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60 SECONDS WITH…

60 seconds with...Marie Cooper, practice development lead at Hospice UK (formally known as Help the Hospices)

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We talk to Marie Cooper, practice development lead at Hospice UK (formally known as Help the Hospices), who has been a nurse for 32 years.

Why did you become a nurse?

I had a weekend job as a care assistant in a care home for older, blind people. The matron there was fabulous. She took me under her wing and encouraged me to become a nurse. She even told me exactly where I should apply.

Where did you train?

The London Hospital.

What was your first job?

It was in neurosurgery. The comprehensive patient “head to toe” assessment, which I learnt there, has underpinned my approach to clinical care throughout my career.

What is the trait you least like in yourself and why?

I’m working to try and reduce my vocal inner critic.

Whom have you learnt most from in your nursing career?

It has to be the many patients and their families I’ve had the privilege of caring for. I learnt from them what really matters when people feel ill, vulnerable and frightened. A patient in that situation wants to feel safe, listened to and ultimately cared for by a competent, caring team, who will do their best for them. For me, the people working in hospice care are the best exemplars of this.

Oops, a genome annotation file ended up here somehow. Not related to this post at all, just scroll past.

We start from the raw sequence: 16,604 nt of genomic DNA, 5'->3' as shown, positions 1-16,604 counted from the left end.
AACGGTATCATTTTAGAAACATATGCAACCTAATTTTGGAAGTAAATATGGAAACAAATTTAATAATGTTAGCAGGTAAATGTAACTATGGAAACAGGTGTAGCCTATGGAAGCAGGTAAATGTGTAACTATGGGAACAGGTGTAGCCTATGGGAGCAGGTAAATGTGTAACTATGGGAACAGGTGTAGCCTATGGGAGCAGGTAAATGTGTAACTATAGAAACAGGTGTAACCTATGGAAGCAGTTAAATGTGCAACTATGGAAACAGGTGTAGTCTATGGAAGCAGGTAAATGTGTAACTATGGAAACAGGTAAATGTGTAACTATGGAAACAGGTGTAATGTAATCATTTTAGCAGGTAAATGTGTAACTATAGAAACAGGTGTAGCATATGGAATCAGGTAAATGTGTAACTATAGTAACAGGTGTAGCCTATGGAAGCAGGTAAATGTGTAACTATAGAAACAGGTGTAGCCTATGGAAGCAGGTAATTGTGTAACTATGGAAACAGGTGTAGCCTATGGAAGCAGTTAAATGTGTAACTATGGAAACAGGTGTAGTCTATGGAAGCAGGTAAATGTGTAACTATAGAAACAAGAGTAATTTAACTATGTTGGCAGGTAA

What advice would you give someone starting out?

Take your patients seriously, but don’t take yourself too seriously. Retain your curiosity and keep asking questions. Eat healthily and drink water when on shift. Your own wellbeing is vital.

Never lose sight of the privilege and responsibilty of caring for people who are often at a vulnerable phase of their life

What keeps you awake?

I am struggling to get out of the habit of having my radio on all night.

What’s the most satisfying part of your job?

Working on innovative projects to improve end-of-life care and collaborating with colleagues from across the health and social sector to achieve this.

What’s your proudest achievement?

Being able to use my nursing skills to care for my father at home in his last weeks of life. It enabled my family to become more involved in aspects of his care. It left such a positive legacy for my whole family.

What will change nursing in the next decade?

The use of technology in ensuring robust communication and care management, which can be accessed by the patient and the multiple agents involved in their care.

What would you have done if you hadn’t become a nurse?

A farmer.

What job would you like to be doing in five years?

Anything involving nursing.

What makes a good nurse?

Never losing sight of the privilege and responsibility of caring for people who are often at a vulnerable phase of their life. Also, maintaining a clinical curiosity about your patient’s response to care and treatment - is it working, what else should be considered?

If you could change one thing in healthcare, what would it be?

For patients to recognise both their rights and responsibilities and play a more active role in their care, in terms of helping prevent health conditions and also managing them.

What’s your ideal weekend?

Time spent with family and friends by the sea.

If you could spend an hour with someone, who would it be?

My dad, he died far too soon and I miss his wise perspective on life.

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